Times are changing for us.  Two issues that highlight that are information technology and insurance.

Many courts have previously promulgated guidance on lodging/serving electronic documents.  However, the Civil Justice Council’s Advisory Group on Online Dispute Resolution has concluded its report and now recommended that we go one stage further and have full-blown online courts.  Initially it is considered that these will be suitable for those cases worth less than £25,000 but if successful surely that limit will be raised (or abolished).  New ABS models could be well suited to this and ‘traditional’ lawyers certainly need to ensure that they move with the times or become anachronistic.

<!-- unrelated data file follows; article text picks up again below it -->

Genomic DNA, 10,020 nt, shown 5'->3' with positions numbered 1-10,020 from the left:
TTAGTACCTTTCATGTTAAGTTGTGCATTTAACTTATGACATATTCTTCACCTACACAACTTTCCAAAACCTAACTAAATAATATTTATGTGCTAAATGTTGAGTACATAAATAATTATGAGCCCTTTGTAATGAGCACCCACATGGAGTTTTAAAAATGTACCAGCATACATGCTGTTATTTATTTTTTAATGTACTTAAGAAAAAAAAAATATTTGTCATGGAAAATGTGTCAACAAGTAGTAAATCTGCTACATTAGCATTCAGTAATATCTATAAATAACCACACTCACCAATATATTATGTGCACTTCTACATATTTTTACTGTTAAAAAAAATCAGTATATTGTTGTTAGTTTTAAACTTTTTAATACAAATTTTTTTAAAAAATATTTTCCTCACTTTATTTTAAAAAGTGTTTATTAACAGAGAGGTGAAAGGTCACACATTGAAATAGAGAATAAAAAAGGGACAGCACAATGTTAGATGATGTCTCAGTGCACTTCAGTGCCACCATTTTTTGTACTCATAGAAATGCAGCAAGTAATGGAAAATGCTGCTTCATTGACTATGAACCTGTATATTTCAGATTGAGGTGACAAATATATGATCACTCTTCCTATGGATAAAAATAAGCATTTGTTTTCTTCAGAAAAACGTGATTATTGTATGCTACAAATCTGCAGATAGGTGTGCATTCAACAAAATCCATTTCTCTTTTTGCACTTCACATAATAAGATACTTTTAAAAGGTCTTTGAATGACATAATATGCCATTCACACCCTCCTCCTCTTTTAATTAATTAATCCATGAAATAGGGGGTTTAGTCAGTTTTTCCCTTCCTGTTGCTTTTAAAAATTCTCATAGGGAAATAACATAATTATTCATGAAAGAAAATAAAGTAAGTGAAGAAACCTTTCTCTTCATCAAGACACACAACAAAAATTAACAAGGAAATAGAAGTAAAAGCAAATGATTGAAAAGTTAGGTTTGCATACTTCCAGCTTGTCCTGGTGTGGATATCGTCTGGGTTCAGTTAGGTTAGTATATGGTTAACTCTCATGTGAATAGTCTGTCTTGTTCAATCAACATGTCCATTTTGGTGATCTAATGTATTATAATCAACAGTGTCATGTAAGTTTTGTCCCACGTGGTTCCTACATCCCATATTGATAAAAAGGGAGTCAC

Another area which has just been reformed is insurance.  Many would say this is long overdue.  The Insurance Act 2015 will soon provide that someone seeking insurance needs to make a fair presentation of the risks and is under a duty as such.  However, in cases where this duty has not been satisfied, there is now a more proportionate response system.  The option to avoid remains in more severe and deliberate cases of breach but otherwise the policy may, for example, continue on different terms.  Similarly there is to be a fairer structure when it comes to breach of warranties.

The changes to insurance (obviously not confined to the brief highlights above!) seem well thought through.  Whether online courts are a solution to access to justice difficulties and costs, or lead to further problems, is something for the future.